One would think that Mother Nature was one of the main organizers of the Pacific Northwest Vegetable Association (PNVA) Conference in Kennewick, Washington last week. The Monday prior to show, the city felt the effects of a windstorm carrying 100-plus mile an hour gusts.
Thankfully by the start of the conference, the weather calmed to occasional scattered showers. The extreme weather served as the backdrop to discussions of climate change and its consequences—good and bad—toward the regional grower. Iowa State University Professor of Agronomy and Extension Climatologist S. Elwynn Taylor touched upon the subject during his keynote address, “Pacific Northwest Weather – Impacts on Water Supply, Pest Development and Crop Susceptibility”.
“El Niño… the friend of the Midwest farmer,” he told the luncheon attendance to their amusement. “Not your friend, you’re the Northwest farmer.” Taylor explained that the current weather patterns are part of a 60-year cycle with drought-like conditions that appeared in the east and slowly moved its way west.
Also, another hot topic—the state of California—was discussed during the two-day event. The state has been experiencing consecutive years of a drought that is growing direr as time goes on. Michael McMillian, sourcing and production manager with Organically Grown Company, led an open discussion about shifting patterns of fresh vegetable production due to climate change.
McMillian and others in attendance cited the current situation of drought conditions in California with the unpredictability of high-water crops such as onions, cotton and alfalfa as a source of supply difficulties with vendors. That being said, that could leave the door open for the growers up north.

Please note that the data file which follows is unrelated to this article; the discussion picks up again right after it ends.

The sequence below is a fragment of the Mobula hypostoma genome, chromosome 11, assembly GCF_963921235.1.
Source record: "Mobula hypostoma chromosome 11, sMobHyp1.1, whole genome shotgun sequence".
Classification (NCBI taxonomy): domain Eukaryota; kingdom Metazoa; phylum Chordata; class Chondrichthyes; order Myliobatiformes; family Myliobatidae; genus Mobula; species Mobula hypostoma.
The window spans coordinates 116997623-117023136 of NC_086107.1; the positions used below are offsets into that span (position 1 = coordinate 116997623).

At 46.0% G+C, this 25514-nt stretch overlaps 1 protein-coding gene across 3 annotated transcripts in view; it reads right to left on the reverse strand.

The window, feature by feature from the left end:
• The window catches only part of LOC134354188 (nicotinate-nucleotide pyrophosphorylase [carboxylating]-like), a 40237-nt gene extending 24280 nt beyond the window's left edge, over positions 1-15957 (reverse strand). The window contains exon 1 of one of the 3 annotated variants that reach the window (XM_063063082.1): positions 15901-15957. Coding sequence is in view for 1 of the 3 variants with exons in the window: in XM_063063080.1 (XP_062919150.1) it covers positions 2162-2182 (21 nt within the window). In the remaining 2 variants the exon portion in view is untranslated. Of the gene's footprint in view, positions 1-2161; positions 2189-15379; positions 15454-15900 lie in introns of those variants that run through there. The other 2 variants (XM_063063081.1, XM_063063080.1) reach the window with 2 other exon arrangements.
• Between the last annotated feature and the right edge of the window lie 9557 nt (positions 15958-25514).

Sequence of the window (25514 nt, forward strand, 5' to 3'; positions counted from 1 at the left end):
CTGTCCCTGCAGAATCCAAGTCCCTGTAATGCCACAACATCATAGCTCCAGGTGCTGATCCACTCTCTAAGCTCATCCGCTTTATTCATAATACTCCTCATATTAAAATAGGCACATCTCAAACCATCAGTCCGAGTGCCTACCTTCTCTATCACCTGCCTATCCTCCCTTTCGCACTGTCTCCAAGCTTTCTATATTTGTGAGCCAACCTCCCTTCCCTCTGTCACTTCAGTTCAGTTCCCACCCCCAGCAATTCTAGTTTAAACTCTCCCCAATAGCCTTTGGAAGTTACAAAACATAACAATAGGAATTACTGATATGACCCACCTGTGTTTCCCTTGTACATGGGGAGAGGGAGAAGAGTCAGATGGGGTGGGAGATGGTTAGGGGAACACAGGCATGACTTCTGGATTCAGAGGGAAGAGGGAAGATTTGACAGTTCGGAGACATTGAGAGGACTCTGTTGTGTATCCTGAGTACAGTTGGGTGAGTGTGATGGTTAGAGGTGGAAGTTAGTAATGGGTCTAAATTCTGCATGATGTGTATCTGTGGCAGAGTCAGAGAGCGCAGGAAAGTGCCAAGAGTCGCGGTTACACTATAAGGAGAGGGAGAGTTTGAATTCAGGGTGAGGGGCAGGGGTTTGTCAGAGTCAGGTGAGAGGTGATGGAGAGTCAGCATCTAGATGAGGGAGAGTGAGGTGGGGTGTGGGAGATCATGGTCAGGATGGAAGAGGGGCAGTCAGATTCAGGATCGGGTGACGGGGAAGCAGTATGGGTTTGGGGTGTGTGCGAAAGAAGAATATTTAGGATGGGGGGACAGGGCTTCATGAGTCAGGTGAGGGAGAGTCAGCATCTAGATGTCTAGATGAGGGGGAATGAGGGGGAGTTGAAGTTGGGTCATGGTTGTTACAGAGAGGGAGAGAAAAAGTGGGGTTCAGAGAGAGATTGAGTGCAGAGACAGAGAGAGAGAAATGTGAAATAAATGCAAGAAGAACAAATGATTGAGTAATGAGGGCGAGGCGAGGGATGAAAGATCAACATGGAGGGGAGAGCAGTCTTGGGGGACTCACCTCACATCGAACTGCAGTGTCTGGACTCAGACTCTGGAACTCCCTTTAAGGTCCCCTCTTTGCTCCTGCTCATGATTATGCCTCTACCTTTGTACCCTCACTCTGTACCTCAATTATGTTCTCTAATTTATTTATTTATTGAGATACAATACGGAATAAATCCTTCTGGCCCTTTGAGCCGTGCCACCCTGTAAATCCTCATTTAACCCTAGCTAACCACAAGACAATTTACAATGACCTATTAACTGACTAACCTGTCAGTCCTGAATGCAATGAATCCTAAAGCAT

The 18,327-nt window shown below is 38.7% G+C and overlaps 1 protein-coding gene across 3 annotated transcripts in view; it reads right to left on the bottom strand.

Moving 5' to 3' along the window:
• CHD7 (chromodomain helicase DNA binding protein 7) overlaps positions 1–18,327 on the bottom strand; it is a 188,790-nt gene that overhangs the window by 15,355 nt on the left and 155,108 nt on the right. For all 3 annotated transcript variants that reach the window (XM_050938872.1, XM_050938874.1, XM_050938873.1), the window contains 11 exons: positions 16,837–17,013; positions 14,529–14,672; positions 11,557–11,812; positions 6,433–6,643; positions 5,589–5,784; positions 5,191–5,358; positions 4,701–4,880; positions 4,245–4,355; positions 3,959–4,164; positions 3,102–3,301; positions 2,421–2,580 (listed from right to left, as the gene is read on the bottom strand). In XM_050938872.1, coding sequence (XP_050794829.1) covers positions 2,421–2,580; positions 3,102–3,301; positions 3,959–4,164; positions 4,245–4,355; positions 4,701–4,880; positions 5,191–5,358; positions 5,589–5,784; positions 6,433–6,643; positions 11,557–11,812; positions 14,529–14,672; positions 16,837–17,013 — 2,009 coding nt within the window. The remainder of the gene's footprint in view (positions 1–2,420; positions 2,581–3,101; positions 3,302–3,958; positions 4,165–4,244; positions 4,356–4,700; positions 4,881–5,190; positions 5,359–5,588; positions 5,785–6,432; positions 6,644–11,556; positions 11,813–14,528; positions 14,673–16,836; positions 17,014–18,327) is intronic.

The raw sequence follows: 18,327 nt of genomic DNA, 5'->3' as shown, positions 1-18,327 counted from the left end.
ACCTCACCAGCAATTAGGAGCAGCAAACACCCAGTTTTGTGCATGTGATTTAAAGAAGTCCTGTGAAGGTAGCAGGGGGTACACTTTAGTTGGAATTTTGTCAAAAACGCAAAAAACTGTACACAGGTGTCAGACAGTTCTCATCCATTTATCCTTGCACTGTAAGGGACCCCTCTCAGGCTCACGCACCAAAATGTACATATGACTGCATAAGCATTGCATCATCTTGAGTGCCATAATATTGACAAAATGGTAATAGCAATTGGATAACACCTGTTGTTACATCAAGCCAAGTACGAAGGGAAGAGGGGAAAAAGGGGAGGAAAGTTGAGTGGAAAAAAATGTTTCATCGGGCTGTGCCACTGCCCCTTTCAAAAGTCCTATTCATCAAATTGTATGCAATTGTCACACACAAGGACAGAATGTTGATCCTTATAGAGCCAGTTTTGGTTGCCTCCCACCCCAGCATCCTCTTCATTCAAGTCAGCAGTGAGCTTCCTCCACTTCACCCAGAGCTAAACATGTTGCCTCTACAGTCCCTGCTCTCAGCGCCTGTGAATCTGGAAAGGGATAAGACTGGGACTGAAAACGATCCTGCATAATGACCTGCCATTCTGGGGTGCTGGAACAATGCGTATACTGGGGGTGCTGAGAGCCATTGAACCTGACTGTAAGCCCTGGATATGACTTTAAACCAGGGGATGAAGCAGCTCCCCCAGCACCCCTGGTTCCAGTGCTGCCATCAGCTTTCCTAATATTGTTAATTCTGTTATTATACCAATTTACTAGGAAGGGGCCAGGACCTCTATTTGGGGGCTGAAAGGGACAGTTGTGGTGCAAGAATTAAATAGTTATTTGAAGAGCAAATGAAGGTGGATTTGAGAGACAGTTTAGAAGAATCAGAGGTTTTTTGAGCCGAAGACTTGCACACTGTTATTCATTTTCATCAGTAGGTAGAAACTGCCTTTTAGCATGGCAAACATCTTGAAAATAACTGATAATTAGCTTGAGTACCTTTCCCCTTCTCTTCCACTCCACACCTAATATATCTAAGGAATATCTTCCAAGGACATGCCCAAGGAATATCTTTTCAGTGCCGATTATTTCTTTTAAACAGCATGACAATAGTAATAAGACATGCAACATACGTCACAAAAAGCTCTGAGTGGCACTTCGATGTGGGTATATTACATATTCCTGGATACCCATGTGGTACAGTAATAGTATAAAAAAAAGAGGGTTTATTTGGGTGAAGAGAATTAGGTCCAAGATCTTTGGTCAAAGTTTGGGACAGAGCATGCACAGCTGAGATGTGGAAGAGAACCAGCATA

“We are finding that onions are moving away from California and to the Pacific Northwest,” he said. “This presents an opportunity for the Pacific Northwest to ship to California.” Audience members—vendors and farmers in attendance—thought out loud about ways to deal with the current drought such as finding efficient ways to use water, rewarding growers who are thriving despite the situation, and how to better managing capacity needs for frozen storage.
Other sessions included onion and general vegetable growing practices; pest management and organic-related topics. The trade show floor featured many area growers and manufacturers such as Pacific Calcium, Inc., Johnny’s Selected Seeds, Certis USA and Clearwater Supply. The event sponsored by the Pacific Northwest Vegetable Association will host its 30th annual event in November 2016 at Kennewick.